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aefarrisnew to biz
by on Aug 30, 2007 at 4:49:51 pm

Hello everyone, need some good advice.

I'm fairly new to the entertainment biz - about a year. I interned under successful production company as an editor. I was able to work on many projects including Americas Most Wanted, HGTV, numerous DR spots and so on. Now that I'm done with that I'm freelancing and a local CBS news affiliate and trying to build my own freelance post company. Is there anyone out there that can offer me some good advice in how to prospect new clinets and work being so "fresh" in the biz? I've advertised in almost every way I know, exhausted all my contacts and resources they dont seem to be doing anything either. I have a solid demo and resume. Besides 5+ years experience that everyone seems to want, what could I be lacking? I have a passion for editing and continue everyday to try different solutions to finding work. I've been on my own now for about 3 months, I don't expect to much being new but it seems like nothing is happening. Maybe being in this part of Florida is a dead spot, anyway any advice is greatly appreciated.


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Bob ZelinRe: new to biz
by on Aug 30, 2007 at 10:56:37 pm

the answer to freelancing is simple. Solicit yourself, and keep doing it. The most successful companies all have one thing in common - they keep selling themselves, over and over and over and over. Selling yourself is the definition of business. If you have one big client, this is called a JOB.
You must contact EVERYONE, and constantly remind people that you exist, and are available for editing. I used to send out postcards in NY a long time ago. You get about 1 response out of 100 post cards. Too much work, you say ? Then get a job, and forget freelancing.

Bob Zelin

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aefarrisRe: new to biz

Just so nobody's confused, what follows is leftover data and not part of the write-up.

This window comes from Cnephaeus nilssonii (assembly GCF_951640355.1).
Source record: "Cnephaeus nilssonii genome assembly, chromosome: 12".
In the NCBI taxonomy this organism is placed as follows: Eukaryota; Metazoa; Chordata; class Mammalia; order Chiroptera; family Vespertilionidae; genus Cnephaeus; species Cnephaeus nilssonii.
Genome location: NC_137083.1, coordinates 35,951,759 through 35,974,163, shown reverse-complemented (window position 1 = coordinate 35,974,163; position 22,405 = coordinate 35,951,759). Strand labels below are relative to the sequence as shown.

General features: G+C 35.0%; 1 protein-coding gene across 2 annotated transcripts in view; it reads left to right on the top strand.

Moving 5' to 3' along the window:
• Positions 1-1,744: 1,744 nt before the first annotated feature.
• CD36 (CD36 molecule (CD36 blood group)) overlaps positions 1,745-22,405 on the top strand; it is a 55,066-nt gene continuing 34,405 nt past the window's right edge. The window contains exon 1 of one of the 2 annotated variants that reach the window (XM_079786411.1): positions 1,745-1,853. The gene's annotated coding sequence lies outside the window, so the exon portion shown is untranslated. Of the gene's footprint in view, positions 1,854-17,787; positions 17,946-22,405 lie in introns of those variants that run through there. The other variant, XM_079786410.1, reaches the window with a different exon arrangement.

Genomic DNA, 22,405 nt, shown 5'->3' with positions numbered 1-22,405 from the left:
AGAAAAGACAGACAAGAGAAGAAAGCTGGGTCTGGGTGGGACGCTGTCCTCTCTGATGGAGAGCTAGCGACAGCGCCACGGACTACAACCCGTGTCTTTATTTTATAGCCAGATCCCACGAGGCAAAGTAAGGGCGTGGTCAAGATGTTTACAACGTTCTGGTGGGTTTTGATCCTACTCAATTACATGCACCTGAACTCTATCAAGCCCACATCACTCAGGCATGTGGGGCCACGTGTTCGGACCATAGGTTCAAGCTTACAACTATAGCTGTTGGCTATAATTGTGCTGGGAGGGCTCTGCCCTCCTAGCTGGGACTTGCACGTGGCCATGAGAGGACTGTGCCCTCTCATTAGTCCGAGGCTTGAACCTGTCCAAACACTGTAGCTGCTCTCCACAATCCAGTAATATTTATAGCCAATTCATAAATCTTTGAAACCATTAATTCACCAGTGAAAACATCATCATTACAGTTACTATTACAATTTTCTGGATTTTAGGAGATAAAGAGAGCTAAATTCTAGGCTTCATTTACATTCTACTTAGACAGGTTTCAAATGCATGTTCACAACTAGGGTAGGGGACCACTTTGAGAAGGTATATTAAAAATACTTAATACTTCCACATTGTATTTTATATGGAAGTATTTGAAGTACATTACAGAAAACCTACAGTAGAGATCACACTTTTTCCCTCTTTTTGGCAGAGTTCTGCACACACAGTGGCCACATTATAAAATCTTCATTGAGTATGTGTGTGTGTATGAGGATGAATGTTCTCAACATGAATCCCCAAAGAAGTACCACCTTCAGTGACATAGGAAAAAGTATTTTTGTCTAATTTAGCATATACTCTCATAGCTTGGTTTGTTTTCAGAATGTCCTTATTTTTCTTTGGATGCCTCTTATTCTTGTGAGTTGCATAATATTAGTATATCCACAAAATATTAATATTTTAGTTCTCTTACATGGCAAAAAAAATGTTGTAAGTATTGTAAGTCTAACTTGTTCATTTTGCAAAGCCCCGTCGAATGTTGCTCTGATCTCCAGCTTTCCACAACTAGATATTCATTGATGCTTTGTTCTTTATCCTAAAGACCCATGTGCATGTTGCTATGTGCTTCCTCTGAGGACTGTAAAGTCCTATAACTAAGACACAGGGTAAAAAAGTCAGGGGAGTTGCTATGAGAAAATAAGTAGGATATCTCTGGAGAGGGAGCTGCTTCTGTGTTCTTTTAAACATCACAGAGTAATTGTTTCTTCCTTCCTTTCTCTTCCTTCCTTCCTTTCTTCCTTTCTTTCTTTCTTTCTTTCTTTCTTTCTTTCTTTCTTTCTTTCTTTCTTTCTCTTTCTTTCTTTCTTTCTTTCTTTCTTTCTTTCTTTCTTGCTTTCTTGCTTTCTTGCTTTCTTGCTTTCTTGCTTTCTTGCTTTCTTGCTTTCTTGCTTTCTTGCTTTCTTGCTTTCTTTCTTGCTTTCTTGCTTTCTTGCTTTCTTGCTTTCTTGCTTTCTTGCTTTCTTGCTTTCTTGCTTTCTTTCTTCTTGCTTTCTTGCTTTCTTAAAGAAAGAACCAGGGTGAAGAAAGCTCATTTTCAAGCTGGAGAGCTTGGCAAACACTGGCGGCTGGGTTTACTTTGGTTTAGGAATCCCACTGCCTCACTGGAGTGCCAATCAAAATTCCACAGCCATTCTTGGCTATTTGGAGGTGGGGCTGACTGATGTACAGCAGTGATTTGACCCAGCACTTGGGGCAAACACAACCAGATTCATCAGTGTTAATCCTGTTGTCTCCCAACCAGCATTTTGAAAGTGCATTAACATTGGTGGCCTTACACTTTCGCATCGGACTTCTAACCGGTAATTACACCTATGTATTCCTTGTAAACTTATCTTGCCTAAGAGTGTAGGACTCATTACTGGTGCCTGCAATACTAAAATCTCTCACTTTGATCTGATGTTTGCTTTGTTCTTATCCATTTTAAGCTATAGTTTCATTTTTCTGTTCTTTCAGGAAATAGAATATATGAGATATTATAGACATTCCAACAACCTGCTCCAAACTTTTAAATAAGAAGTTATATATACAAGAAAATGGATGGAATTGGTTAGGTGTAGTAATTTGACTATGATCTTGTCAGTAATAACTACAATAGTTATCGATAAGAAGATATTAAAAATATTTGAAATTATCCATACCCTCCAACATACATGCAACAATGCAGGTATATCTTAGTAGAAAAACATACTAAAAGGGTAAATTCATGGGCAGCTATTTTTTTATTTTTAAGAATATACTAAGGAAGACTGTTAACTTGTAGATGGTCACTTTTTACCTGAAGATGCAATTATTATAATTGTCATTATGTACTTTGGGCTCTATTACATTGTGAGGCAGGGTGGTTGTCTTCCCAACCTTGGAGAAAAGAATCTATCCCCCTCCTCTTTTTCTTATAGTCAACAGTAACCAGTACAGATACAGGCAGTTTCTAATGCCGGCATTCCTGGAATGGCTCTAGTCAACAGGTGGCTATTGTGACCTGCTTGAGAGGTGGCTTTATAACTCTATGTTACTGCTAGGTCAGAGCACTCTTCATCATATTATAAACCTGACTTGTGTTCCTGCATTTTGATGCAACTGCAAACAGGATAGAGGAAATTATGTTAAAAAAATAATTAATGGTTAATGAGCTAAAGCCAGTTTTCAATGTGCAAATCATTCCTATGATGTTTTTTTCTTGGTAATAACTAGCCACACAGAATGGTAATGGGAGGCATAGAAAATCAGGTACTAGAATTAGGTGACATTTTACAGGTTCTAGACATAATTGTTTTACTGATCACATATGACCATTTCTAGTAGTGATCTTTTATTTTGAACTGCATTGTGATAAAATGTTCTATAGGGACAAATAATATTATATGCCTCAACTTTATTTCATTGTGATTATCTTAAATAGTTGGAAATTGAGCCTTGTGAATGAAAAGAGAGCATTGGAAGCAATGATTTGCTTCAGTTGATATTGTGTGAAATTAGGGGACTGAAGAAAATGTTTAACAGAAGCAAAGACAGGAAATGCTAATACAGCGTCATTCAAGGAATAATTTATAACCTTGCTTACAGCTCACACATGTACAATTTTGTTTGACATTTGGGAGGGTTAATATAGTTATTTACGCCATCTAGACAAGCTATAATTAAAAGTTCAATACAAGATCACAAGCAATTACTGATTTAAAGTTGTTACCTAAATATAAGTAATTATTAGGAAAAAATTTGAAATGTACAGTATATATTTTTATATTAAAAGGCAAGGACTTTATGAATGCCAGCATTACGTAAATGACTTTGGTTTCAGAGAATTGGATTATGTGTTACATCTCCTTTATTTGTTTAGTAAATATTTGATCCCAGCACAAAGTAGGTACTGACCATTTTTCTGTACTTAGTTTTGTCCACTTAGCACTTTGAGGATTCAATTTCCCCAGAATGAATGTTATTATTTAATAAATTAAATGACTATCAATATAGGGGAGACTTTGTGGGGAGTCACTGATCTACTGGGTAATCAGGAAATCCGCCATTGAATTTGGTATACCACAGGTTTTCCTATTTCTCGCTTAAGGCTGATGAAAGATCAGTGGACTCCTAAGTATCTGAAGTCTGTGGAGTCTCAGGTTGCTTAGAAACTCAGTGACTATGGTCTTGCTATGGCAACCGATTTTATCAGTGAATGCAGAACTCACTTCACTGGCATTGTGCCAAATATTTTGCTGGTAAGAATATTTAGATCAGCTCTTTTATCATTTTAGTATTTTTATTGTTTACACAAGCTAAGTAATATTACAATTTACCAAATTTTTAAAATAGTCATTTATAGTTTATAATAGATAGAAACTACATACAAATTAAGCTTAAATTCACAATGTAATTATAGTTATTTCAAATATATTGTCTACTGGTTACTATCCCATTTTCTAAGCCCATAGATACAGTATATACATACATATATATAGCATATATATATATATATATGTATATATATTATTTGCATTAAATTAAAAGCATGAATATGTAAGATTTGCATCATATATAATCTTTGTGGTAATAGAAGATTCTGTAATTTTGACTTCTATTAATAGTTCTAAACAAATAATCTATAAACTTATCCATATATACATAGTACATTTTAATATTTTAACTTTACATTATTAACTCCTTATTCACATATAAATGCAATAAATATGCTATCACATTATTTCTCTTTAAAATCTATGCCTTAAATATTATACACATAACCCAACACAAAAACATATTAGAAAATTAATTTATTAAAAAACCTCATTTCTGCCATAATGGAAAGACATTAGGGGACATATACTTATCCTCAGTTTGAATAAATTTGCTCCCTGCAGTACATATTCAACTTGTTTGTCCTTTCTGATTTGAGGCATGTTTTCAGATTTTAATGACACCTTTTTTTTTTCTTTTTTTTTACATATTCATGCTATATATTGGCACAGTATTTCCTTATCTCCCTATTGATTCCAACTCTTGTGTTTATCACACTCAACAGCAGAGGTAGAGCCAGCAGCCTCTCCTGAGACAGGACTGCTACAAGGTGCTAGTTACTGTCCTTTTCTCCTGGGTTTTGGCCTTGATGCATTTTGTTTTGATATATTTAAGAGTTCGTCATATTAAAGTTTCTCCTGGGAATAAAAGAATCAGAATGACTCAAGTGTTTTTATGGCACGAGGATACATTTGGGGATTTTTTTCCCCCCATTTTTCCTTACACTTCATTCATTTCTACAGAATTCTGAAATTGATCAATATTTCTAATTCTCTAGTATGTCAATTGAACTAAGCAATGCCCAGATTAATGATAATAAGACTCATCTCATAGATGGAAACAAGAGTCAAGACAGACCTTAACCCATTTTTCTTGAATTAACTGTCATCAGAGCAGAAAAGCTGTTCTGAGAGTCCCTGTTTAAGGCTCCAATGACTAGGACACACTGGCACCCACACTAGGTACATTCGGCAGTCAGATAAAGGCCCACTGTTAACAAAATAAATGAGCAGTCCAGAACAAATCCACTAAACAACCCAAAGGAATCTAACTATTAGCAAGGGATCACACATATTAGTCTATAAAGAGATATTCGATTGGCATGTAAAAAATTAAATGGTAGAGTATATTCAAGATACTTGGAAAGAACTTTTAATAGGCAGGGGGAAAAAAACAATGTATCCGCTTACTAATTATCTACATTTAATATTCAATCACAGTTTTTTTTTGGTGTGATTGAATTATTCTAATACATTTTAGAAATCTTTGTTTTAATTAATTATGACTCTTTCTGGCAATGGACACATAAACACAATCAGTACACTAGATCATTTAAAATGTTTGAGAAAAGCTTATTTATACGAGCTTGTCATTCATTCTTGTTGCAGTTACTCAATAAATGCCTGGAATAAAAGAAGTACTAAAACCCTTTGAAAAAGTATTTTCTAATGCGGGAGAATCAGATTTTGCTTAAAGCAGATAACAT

by on Aug 31, 2007 at 12:03:40 am

If to much work was an issue I would have got job some time ago. Thanks for the advice.

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Nick GriffinRe: new to biz
by on Aug 31, 2007 at 10:36:54 am

One advantage of participating in these forums for so many years is I'm able to quote myself. In 2001 in response to a similar question, mostly about sending out demos I write:

Personally I don't believe in blindly mailing out demos with an introductory cover letter. Getting a video cassette in the mail was novel in the early 80's. Getting a DVD was novel in the 90's. Now it's an everyday occurrence. Call first, qualify, send the tape then follow-up, follow-up, follow-up.

As a suggestion, if you're sending a reel to someone who gets lots of them, ask when they review new reels. Right away you're making it seem like you have some regard for them and their processes. Granted you'll most likely get the response that they have no specific time, but you've begun building an informal verbal contract: "I am sending you a reel based on this conversation and you, by informally allowing me to send it are agreeing that you will view it." Also be sure to ask permission to call back and ask when to call back. WHY permission? Because by doing so you are showing respect and, on a subtle level forming another verbal contract: "If I call back at the time you set, you agree to talk to me." Does this always work? Of course not, but it's better than not doing it.

Hope these Sales 101 thoughts add to the discourse.

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Bruce Bennett in Madison, WIRe: new to biz
by on Aug 31, 2007 at 12:06:34 pm


From all the replies to your post so far, you

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aefarrisRe: new to biz
by on Aug 31, 2007 at 3:14:59 pm

Thanks everyone for the GREAT advice. I'm going to put it to good use. I'm currently making the changes in how to be a "salesman" of my company.


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beenyweeniesRe: new to biz
by on Aug 31, 2007 at 3:47:51 pm

This is pretty good advice, but I would disagree on the point of being "like" your client. Certainly you want to form a relationship with them based on commonalities, but no one respects a person who trades their identity for cash. At some point, those little "lies," pretending to be just like them, will catch up to you at the slightest hint they weren't true. Your integrity and honesty will be called into question, two vital components in any successful business relationship.

It has also been said that when two people agree on everything, one of them is no longer necessary. Sure, find common ground and exploit it, but just about everyone can appreciate and respect your unique differences, it's what makes any form of relationship interesting and worthwhile. If they can't respect your differences, you probably don't want anything to do with them, at any price.

Brendan Coots

Splitvision Digital

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Bruce Bennett in Madison, WIRe: new to biz
by on Aug 31, 2007 at 6:26:22 pm


Thank you for your opinion on my advice for aefarris. You

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